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USS Maine, photograph by J. S. Johnston, ca. 1890–1898

In 1895 the Navy commissioned the battleship Maine to defend the Atlantic Coast and Caribbean. Sent to Cuba in January 1898 to protect U.S. interests during Cuba’s war of independence from Spain, the Maine exploded in Havana Harbor on February 15. Though the cause of the explosion was uncertain, the incident prompted calls within the United States for war against Spain.

Prints and Photographs Division, Library of Congress

USS Maine, photograph by J. S. Johnston, ca. 1890–1898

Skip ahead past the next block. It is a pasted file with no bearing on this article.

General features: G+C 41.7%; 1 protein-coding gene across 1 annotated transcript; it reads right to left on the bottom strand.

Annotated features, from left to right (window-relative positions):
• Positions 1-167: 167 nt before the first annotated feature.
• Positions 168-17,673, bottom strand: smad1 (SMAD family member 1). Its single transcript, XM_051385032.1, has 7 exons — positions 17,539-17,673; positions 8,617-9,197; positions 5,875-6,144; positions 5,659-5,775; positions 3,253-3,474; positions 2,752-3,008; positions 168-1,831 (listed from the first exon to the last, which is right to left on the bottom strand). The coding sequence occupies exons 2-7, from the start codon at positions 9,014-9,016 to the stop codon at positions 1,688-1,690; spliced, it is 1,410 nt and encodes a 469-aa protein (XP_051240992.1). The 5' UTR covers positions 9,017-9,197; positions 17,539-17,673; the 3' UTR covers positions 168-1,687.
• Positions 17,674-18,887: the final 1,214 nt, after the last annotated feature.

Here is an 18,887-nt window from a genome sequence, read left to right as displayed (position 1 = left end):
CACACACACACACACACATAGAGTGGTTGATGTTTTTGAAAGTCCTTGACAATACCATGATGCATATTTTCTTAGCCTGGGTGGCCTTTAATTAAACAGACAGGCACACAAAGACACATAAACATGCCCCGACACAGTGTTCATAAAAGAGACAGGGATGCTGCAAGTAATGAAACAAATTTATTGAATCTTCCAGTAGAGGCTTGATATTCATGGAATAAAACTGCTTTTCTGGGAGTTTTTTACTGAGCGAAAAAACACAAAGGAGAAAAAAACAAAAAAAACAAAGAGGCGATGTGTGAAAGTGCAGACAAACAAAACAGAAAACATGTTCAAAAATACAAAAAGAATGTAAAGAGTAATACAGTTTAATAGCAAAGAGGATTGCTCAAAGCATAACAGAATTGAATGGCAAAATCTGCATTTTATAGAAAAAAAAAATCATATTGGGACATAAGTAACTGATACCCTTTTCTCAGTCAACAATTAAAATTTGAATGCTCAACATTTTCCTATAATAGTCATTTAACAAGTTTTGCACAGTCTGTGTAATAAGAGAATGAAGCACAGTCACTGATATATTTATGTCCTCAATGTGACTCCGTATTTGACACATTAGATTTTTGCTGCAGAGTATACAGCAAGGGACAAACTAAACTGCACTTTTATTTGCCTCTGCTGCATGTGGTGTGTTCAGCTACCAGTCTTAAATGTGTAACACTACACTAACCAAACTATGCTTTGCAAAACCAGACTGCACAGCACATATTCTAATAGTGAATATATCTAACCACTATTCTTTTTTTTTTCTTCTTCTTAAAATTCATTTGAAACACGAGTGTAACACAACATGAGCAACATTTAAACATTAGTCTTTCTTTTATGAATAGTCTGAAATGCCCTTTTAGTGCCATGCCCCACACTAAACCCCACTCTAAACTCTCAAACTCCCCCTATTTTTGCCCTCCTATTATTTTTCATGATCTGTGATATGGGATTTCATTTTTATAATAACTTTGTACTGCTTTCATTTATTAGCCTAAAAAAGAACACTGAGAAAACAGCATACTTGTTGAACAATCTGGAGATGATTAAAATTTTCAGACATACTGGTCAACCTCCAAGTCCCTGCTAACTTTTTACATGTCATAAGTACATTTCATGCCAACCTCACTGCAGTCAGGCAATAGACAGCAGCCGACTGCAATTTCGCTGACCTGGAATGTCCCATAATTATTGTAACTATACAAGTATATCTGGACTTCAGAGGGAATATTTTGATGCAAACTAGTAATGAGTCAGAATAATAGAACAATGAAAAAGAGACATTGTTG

Creating a Modern Navy

The end of the nineteenth century was a time of change for the U.S. Navy as the nation became increasingly engaged in international affairs. When proponents of a “Big Navy” called for state-of-the-art steel ships to protect the United States and its interests, Congress responded with the Battleship Act of 1890, the first significant legislation authorizing construction of new battleships. Marking an era of greater U.S. naval power, the ships played a significant role in the Spanish-American War of 1898.

To carry on even a defensive war with any hope of success we must have armored battle-ships. . . . for it is not to be tolerated that the United States, with its population, its revenue, and its trade, is to submit to attack upon the threshold of its harbors

Secretary of the Navy Benjamin F. Tracy, Report of the Secretary of the Navy to Congress, October 15, 1889